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Expert: Growth of e-commerce will validate ‘branded currency’

July 18, 2013

Businesses that fail to employ digital payment options and "branded currency" will be left in the past, rendered as the "losers" of the digital revolution, according to a report from Mark Bonchek and Gene Cornfield of the Harvard Business Review.

Businesses that fail to employ digital payment options and “branded currency” will be left in the past, rendered as the “losers” of the digital revolution, according to a report from Mark Bonchek and Gene Cornfield of the Harvard Business Review.

“Coupons. Gift cards. Loyalty points. These tried-and-true tools of the retail trade might not be as sexy as other forms of marketing. But together they account for more than $165 billion in purchasing power,” report the two men.

They added that that amount of revenue is almost equal to the total amount of e-commerce spending.

However, they argue that businesses that fail to adapt to digital modes of delivery for gift cards and other similar items will be doomed to be left behind. They separate companies into three distinctions, based on how quickly they adapt to branded currency options: losers, laggers, and leaders. The latter companies will create brand identity by creating integrated mobile and digital approaches. The former group, however – those who offer rewards points and gift cards via analog options, as they always have – will “steadily lose their competitive edge,” and then, their customers.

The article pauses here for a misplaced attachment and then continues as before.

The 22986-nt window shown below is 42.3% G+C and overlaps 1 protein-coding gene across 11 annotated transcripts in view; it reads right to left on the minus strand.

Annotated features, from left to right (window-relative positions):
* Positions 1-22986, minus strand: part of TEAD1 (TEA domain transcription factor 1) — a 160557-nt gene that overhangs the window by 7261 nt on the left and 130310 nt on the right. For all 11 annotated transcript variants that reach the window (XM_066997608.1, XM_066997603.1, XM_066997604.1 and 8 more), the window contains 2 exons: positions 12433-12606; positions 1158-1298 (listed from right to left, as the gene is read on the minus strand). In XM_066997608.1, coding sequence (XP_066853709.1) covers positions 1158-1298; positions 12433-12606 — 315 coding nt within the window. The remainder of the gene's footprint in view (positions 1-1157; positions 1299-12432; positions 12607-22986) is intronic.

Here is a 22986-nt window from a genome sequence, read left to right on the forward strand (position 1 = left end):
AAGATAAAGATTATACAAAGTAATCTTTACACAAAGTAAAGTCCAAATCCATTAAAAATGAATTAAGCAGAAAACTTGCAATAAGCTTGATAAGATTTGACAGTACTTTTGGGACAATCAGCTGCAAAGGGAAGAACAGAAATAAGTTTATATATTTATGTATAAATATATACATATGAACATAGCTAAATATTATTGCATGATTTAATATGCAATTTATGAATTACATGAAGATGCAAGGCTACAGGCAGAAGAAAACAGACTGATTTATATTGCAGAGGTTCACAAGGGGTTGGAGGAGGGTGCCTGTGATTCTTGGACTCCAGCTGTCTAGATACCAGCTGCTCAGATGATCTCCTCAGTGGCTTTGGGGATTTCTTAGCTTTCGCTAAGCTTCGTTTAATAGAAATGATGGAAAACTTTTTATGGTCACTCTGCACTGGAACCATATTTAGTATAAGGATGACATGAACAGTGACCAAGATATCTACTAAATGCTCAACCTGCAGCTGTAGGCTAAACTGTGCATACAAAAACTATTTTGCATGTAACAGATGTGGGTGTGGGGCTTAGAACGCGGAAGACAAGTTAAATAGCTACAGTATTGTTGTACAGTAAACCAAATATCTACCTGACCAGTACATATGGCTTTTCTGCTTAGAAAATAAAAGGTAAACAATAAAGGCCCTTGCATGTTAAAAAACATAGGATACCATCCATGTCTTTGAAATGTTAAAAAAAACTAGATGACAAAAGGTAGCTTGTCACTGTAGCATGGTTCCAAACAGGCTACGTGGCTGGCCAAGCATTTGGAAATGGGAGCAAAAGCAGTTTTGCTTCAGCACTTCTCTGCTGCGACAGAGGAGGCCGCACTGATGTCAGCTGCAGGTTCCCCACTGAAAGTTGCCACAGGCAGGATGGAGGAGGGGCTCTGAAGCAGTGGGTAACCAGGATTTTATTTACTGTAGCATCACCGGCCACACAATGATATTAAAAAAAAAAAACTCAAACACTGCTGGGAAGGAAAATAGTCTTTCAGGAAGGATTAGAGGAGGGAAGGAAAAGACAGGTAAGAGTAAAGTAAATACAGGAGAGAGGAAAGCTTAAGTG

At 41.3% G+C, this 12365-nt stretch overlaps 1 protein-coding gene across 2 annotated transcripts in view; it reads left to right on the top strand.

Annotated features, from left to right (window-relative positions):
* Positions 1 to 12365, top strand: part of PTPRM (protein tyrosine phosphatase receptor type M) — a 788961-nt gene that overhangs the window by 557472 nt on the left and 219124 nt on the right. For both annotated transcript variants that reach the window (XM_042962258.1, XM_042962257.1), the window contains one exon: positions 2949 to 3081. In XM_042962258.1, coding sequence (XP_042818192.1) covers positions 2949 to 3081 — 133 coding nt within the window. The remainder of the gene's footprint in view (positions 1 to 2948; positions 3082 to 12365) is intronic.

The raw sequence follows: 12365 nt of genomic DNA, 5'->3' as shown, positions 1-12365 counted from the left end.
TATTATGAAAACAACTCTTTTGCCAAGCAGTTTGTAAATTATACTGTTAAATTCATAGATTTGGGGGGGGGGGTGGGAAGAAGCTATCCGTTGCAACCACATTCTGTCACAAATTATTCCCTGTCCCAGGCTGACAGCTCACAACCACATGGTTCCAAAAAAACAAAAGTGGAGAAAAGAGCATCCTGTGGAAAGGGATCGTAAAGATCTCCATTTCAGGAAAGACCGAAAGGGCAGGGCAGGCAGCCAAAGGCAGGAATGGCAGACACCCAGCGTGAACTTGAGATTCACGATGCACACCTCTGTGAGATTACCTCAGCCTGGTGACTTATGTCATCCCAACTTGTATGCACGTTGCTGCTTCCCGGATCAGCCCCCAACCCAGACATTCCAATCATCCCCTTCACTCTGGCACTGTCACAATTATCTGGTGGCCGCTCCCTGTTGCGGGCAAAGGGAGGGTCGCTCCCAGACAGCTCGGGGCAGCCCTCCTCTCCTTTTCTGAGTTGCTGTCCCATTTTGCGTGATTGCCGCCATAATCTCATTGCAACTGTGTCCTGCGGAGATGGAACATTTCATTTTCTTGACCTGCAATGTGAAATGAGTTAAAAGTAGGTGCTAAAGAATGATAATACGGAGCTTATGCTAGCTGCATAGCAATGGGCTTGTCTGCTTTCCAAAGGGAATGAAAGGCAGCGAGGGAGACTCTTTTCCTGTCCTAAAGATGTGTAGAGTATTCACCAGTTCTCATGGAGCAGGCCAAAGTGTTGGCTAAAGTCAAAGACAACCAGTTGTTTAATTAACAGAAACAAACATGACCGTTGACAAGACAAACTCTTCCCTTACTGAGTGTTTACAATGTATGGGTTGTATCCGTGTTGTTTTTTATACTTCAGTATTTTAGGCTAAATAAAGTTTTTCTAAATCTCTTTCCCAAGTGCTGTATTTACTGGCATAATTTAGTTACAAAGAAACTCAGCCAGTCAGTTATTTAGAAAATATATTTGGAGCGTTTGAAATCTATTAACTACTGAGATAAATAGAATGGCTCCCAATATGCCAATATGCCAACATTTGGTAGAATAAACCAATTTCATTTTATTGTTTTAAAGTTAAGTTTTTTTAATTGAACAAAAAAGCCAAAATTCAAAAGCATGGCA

“The mistake would be to think that [retailers] can keep doing what they have always done, but just add a little digital to it,” said Bonchek and Cornfield. “Instead, retailers need to think about coupons, gift cards, and loyalty points not only as three separate tools, but as different forms of Branded Currency.”

The potential of digital conversion
One fact becomes clear, in light of the two men’s findings: merchant account services are the way of the future for business owners, and decision-makers are in a position where they’re forced to adopt or die. Many are already reaping the benefits, in fact.

Early in 2011, Starbucks instituted options for consumers to reload their gift cards, or to purchase new ones, through smartphone applications. They now claim over 7 million regular users, who collectively make an average of 4.5 million payments every single week.

“Mobile platform is giving us a greater speed of service, higher attachment, higher ticket, and higher reload,” said CEO Howard Schultz to his investors, arguing for the viability of mobile gift card options.

He added he also agrees with Bonchek and Cornfield that the potential for profit is much higher than most comprehend.

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